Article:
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Outside the school, inside al Khalil

Al-Khalil School

19th December 2017 | International Solidarity Movement, al-Khalil team | al-Khalil, occupied Palestine

Most of us are plenty used to absent minded scrolling our Facebook feeds. After all you can find just about anything you want and not have to read anything in particular. However, you can also come across a post saying that two kids have been arrested the day before in Al-Khalil, the city you’re living in. It’s a big city, but not enough to prevent you from seeking out the school and getting a direct report. If you have just come to Palestine for the first time, you might not believe such an egregious story, so trying to verify it for yourself is a natural reaction. Today, we decided to try. The post on Facebook said that the two kids were arrested in front of the school down by the Ibrahimi Mosque, so we decided to start from Ibrahim school. 

We reached the school around 11 AM, while many students were in the hall having their break.  Soon after, the headmaster joined us in his office, where an assistant had told us to wait. It was easy to read on his face how difficult it is to have his job at a school in H2 – the Israeli occupied section of the city, where illegal settler homes and those of native Palestinians exist side by side. The headmaster didn’t waste time and after a polite welcome he asked us what we want to know. We didn’t waste time either.: “We know that a student from this school has been arrested yesterday morning. Could you tell us more?”

“First of all, to be provided this information you must have a permission from the Ministry of Education,” he clarified. It was clear he knew that letting the world hear the news of the mistreatment of his students was the right thing to do despite official protocol. “But,” he continued on, “the situation is terrible here and we have big problems.”

In a few minutes, he listed a series of problems. A few days before, a settler had thrown stones at some of the Palestinian students and followed them to the playground. Kids are scared by the checkpoints surrounding the school. One morning, a soldier suddenly blocked the turnstile and a boy was hit in his face. He arrived to school with a wound to his head and instructions not to tell anybody what had happened. The headmaster himself is checked every day.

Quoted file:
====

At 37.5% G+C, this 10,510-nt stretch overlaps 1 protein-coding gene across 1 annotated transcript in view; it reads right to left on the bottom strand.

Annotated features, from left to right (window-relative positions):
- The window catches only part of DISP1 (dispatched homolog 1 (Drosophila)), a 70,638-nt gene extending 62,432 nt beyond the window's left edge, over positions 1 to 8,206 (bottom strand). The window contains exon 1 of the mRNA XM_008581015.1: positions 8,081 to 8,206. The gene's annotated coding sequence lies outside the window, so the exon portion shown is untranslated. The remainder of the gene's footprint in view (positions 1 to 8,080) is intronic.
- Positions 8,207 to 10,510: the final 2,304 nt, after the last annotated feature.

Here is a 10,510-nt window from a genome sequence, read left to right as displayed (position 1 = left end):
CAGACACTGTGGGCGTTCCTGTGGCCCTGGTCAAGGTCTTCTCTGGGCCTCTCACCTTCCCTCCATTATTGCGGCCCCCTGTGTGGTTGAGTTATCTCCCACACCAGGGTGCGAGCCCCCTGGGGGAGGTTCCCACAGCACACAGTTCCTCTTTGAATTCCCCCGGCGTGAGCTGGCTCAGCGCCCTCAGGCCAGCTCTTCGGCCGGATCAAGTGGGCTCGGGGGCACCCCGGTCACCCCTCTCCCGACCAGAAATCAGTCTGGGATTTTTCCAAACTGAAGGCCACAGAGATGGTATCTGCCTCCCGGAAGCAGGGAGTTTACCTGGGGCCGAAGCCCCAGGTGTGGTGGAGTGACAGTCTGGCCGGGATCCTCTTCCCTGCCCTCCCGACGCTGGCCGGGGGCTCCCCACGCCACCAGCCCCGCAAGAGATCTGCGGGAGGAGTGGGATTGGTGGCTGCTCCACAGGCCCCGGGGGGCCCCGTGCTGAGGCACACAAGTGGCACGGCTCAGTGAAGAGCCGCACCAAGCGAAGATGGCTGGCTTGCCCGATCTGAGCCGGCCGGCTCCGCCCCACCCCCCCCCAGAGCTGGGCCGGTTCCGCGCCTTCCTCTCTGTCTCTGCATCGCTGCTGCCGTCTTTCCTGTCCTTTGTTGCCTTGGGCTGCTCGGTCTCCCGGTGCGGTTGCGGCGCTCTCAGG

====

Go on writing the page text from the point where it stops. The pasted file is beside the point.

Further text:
“They check me every morning and I have worked here for years. They ask me to take off my belt and shoes. Once I asked a soldier why he does that, even though he knows perfectly well who I am. The soldier replied, ‘Just as your job is to be the headmaster, my job is to check you.’” The army disposes the closure of the school for Jewish festivities, preventing the schools’ activities. He also tells us that yesterday some soldiers attacked some students putting them in arrest. Attacks happened this morning too, but they didn’t affect kids from his school.

We thought we were done finding out what happened. The fact had been verified. But he kept going. “By the way, the kids in the video you have seen are not the ones I’m talking about. They’re not from my school. They are from another school I think the UNRWA school or Al-Khalil school.”

So, we hadn’t finished yet. The two kids, that we could see in the video held by two big guys, twice their size and holding weapons, were not the ones we had just heard the story about. So still we had another place to go to.

After a five-minute walk, we passed through the Salaymeh checkpoint. Another than the Qeitun checkpoint just mentioned by the headmaster. We’re out in the H1 area on Tareq Ibn Zeyad Street and after a few meters we reached Al-Khalil school.  The office of the Principal was very crowded. We’re welcome, they say. So, we stared once more, “We know that a student from this school have been arrested yesterday morning. Could you tell us more?” We understand that our interlocutor will be an English teacher. He tells us about the surprise attack. While he speaks, I can picture the scene in my mind.

A bunch of young guys in their twenties, armed with a plethora of dangerous and expensive weapons, stationed behind a wall, waiting for some kids to pass in order to trap them. The scene seems to be very funny. The dumb antagonist clumsily trying ambush the smart little protagonist like a scene in a children’s book. It could make you smile – unless you think of what has just happened. Today is one of several episodes of harassment, a continuous form of violence and pressure over the new generations in Palestine. It tries to mould their spirits with the idea that they are inferior people whose rights and dignity won’t be guaranteed, creating a rage no kid should know.